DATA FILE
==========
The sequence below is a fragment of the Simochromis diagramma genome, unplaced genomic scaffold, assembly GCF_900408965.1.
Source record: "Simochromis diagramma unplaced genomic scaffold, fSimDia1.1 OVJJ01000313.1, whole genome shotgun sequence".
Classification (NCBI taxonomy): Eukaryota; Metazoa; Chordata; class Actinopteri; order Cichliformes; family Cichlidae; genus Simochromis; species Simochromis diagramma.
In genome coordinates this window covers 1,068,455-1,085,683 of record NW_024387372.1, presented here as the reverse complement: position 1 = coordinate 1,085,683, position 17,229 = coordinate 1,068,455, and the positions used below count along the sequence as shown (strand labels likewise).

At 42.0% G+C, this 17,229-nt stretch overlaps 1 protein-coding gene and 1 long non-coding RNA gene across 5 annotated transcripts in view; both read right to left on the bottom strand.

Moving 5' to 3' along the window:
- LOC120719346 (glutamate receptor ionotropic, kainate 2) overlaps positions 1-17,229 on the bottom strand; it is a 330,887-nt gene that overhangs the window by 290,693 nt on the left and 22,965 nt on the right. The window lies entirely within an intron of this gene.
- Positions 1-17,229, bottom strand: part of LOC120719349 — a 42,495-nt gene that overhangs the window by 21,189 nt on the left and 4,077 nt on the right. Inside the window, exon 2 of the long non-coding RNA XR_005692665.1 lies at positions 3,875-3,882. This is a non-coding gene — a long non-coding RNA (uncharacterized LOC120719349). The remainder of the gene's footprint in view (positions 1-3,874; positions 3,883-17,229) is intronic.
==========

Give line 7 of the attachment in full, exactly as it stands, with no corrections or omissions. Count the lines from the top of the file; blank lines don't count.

- LOC120719346 (glutamate receptor ionotropic, kainate 2) overlaps positions 1-17,229 on the bottom strand; it is a 330,887-nt gene that overhangs the window by 290,693 nt on the left and 22,965 nt on the right. The window lies entirely within an intron of this gene.